Reduce the amount of television that you watch
What else can you do to keep your brain young and healthy?
- Limit alcohol consumption
- Don’t smoke
- Maintain a proper weight
- Follow a healthy diet program
- Exercise regularly – 30 minutes per day
- Practice mindfulness and other stress-reducing activities
- Obtain 7 to 8 hours of good quality sleep per night
- Maintain an active social life with plenty of interaction with friends and family
- Exercise your brain through stimulating activities
- Maintain a healthy oral and gut microbiome
Today let’s discuss in a little more detail what is considered a “brain-healthy” diet.
In general, this healthy diet is plant-rich, high-fiber, high in leafy greens and other non-starchy vegetables (raw and cooked), high in unsaturated fats (such as olive oil and avocados) with a fasting period of 12 to 16 hours per night. The food should be organic when possible and avoids processed foods. Wild-caught low mercury fish (salmon, mackerel, anchovies, sardines, and herring) should be consumed regularly. Dairy and simple carbohydrate foods should be minimized.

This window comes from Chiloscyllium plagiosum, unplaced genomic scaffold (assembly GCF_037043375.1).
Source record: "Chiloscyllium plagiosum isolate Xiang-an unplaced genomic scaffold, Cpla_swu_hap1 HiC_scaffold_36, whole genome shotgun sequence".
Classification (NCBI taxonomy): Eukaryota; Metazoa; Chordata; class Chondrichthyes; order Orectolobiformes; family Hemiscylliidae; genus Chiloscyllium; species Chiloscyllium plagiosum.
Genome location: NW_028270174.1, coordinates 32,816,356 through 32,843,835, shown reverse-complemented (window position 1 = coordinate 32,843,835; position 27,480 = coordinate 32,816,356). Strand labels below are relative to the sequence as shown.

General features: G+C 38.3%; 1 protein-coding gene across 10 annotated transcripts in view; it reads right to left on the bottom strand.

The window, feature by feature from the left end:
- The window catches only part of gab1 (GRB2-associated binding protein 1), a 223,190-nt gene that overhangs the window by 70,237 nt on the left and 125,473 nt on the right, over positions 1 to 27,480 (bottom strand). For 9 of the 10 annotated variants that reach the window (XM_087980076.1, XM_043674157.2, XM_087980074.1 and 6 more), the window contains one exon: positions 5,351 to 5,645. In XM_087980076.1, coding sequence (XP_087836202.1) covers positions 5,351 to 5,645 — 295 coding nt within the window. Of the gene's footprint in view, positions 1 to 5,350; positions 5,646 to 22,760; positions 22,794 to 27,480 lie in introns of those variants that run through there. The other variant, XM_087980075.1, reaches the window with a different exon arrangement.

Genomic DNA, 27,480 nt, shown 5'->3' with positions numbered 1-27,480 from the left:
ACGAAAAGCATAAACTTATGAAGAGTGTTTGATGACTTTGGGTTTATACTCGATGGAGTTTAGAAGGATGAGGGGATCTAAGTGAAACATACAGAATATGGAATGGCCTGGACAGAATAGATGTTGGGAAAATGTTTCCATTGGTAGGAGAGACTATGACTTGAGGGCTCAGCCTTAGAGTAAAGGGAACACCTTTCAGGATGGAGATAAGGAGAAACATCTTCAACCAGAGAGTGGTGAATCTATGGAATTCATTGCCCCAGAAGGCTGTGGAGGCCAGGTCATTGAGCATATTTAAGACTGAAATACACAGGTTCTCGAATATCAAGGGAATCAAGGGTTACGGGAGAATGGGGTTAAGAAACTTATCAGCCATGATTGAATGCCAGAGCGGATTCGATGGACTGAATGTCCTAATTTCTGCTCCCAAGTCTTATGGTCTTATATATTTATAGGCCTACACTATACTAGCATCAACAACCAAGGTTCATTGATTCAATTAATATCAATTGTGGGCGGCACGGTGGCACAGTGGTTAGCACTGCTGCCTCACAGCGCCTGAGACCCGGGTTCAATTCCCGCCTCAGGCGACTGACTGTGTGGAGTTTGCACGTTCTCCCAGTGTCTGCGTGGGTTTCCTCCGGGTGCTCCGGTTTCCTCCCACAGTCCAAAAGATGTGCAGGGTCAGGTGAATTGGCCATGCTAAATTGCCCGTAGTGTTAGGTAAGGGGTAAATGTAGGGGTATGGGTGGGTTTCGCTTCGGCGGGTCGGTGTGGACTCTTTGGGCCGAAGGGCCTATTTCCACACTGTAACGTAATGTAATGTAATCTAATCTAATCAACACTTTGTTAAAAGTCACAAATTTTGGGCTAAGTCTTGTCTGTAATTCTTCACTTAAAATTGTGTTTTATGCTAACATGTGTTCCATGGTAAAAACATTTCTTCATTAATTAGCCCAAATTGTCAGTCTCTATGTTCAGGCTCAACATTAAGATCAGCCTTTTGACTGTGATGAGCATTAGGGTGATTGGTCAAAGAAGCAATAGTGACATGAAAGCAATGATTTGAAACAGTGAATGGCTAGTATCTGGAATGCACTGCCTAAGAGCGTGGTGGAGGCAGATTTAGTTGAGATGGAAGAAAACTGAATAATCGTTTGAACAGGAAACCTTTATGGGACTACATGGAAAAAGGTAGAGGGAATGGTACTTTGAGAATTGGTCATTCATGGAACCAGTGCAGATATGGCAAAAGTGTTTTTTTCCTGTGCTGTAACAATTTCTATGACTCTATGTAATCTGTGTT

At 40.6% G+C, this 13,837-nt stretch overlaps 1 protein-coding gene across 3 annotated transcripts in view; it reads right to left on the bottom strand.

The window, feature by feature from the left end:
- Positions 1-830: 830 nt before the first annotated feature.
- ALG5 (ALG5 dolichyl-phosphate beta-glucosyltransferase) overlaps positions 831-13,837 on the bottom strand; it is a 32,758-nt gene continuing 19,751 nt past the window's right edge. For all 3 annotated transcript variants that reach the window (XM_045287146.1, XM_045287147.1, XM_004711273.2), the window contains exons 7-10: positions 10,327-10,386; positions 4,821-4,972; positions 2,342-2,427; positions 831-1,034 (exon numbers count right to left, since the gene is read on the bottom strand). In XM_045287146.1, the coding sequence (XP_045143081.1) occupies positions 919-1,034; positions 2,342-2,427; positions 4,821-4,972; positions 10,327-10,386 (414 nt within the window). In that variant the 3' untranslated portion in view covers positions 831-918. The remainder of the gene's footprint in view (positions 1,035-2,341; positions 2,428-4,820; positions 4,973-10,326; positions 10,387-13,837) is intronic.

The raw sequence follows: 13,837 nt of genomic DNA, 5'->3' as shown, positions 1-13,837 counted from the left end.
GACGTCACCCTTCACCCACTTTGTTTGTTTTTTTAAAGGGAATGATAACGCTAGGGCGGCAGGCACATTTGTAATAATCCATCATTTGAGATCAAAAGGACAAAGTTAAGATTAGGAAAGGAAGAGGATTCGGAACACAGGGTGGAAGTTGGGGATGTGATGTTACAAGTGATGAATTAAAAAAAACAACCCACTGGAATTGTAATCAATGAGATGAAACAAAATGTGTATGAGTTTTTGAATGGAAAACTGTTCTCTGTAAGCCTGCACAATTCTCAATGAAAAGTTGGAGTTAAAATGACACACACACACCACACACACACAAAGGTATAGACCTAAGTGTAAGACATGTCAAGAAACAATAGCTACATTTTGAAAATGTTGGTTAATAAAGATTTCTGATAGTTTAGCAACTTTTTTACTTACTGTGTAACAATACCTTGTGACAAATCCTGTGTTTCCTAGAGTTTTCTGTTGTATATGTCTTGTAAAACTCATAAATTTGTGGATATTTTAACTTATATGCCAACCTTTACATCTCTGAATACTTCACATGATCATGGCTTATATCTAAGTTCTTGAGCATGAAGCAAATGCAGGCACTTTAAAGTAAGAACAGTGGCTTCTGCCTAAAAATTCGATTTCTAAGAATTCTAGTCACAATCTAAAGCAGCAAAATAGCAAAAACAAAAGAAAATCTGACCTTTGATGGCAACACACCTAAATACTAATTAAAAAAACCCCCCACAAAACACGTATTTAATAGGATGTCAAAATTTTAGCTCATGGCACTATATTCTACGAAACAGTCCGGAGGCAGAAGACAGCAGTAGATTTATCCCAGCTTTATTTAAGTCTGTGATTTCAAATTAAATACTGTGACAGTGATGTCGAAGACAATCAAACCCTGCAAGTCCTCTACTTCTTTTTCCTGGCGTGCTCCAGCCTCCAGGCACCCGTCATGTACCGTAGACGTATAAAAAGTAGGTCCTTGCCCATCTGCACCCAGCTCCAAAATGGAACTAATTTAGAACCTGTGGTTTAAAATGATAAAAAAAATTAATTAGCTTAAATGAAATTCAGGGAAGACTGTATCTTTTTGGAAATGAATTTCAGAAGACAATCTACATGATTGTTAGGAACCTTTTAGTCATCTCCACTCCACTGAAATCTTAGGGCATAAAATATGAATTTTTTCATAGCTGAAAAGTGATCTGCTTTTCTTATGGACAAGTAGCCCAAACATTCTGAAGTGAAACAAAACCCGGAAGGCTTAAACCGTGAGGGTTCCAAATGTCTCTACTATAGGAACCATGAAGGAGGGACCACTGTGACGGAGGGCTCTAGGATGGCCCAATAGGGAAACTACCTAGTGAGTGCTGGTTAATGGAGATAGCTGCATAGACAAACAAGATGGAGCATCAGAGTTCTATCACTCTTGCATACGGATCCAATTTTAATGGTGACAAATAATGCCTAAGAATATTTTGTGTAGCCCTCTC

The diet that research has shown to be the most effective in slowing down the aging of the brain is called the “MIND” diet. MIND is a hybrid of the Mediterranean Diet and the DASH diet. The MIND diet focuses on the intake of plant-based foods and limits the intake of animal products and foods high in saturated fat. The emphasis is on plants, and what’s noteworthy is that this diet specifically urges a higher consumption of berries (blueberries and blackberries) and green leafy vegetables. This diet lowers inflammation and oxidative stress – two main factors associated with lowered brain function.
One recent study showed that people who followed this diet had the brain function of a person 7.5 years younger! Another reported that people in their 80s who adopted this diet had brain functions as if they were 20 years younger!
Foods to Eat on the MIND Diet
- Green leafy vegetables (kale, spinach, collard greens, lettuce): a minimum of 6 servings a week